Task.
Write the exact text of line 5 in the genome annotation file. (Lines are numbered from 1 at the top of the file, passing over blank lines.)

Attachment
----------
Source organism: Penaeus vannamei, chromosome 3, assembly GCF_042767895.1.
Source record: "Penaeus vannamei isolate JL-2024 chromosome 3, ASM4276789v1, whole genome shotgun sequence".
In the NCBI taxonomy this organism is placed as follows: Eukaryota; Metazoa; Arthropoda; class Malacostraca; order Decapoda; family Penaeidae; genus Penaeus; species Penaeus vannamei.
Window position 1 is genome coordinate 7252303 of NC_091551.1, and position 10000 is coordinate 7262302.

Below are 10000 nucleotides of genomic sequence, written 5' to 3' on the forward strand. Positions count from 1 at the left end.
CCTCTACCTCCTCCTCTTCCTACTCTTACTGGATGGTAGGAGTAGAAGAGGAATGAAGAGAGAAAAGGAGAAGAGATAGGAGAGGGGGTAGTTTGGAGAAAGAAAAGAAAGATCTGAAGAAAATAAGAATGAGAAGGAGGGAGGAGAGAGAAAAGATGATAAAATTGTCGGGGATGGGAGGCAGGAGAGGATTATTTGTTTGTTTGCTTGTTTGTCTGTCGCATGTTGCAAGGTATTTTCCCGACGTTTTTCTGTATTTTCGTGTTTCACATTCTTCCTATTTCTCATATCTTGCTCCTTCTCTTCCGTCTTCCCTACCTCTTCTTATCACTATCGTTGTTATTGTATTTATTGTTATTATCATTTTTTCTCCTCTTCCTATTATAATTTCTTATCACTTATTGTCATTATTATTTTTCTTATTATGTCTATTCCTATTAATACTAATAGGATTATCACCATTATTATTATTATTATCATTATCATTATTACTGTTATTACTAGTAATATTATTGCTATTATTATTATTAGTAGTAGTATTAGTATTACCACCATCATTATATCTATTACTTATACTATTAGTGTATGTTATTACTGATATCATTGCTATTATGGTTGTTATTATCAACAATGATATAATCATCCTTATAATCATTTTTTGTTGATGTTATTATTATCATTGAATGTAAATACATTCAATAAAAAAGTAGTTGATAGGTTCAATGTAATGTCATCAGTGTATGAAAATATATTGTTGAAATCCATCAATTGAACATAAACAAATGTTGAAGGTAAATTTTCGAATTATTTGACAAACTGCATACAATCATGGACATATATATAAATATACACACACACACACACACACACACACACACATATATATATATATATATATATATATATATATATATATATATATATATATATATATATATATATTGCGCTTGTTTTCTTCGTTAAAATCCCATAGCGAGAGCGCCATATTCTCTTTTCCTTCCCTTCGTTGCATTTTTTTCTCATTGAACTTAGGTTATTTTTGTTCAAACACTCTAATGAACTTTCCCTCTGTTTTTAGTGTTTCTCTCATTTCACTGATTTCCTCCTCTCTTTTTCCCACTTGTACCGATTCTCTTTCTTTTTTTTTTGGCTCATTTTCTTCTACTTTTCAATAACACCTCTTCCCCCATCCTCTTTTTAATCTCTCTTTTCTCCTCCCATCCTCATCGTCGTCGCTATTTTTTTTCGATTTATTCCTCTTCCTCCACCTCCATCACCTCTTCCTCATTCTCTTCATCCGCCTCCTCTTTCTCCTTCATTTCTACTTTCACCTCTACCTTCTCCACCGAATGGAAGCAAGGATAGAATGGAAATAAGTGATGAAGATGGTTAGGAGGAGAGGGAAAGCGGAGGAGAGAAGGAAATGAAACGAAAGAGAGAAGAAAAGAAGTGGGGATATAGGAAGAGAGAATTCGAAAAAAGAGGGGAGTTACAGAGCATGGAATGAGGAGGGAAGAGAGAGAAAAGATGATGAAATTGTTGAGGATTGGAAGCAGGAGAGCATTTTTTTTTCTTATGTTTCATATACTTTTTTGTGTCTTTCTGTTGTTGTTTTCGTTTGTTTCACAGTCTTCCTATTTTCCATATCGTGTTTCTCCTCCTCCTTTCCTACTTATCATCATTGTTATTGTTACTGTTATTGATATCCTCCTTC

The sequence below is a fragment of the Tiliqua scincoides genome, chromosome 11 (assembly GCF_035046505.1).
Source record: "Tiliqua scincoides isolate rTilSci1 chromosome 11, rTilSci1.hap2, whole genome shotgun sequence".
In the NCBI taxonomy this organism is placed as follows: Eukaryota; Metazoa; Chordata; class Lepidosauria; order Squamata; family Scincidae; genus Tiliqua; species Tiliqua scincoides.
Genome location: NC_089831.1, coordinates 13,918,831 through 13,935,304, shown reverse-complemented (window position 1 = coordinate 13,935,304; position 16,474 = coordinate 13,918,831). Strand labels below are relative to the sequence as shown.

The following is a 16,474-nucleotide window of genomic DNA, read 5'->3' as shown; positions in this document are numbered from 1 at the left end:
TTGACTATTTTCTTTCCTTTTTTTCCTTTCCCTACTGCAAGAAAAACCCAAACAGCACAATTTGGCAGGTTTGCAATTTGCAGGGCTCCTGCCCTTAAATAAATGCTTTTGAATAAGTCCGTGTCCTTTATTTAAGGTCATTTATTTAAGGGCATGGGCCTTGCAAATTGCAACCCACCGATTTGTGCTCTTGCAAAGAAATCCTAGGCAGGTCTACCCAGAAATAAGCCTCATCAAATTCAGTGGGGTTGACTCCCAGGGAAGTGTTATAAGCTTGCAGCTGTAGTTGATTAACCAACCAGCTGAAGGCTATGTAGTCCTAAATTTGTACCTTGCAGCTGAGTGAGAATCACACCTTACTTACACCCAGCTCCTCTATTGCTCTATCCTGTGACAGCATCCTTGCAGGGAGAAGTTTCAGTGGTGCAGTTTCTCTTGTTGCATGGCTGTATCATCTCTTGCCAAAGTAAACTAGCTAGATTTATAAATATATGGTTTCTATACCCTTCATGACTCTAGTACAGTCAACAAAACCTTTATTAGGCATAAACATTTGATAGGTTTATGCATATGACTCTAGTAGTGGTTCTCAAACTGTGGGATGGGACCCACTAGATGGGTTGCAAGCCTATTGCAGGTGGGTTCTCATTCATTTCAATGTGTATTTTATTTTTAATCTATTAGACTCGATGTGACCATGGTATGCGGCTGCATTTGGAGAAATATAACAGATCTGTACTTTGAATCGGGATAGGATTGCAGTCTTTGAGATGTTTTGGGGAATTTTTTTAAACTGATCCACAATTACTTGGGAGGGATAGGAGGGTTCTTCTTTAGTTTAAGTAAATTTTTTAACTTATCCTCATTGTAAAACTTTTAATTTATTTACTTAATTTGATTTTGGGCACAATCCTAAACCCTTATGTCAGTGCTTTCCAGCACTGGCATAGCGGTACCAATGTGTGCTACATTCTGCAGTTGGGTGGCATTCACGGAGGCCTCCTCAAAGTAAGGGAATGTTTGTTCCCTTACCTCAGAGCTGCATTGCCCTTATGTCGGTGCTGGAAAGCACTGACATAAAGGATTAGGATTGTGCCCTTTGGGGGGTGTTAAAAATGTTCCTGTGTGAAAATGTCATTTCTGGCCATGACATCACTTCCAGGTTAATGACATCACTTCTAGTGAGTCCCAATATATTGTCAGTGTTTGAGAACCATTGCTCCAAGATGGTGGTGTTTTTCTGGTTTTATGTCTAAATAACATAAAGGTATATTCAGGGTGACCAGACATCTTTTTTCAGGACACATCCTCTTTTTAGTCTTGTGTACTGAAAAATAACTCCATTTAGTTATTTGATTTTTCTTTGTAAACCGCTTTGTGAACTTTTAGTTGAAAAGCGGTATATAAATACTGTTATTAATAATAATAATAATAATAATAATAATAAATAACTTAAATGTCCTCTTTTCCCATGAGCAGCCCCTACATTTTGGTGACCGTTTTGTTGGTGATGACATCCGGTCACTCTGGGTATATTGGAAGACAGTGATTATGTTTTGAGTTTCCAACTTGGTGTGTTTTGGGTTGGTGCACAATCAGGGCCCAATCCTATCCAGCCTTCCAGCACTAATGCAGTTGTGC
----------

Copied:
Below are 10000 nucleotides of genomic sequence, written 5' to 3' on the forward strand. Positions count from 1 at the left end.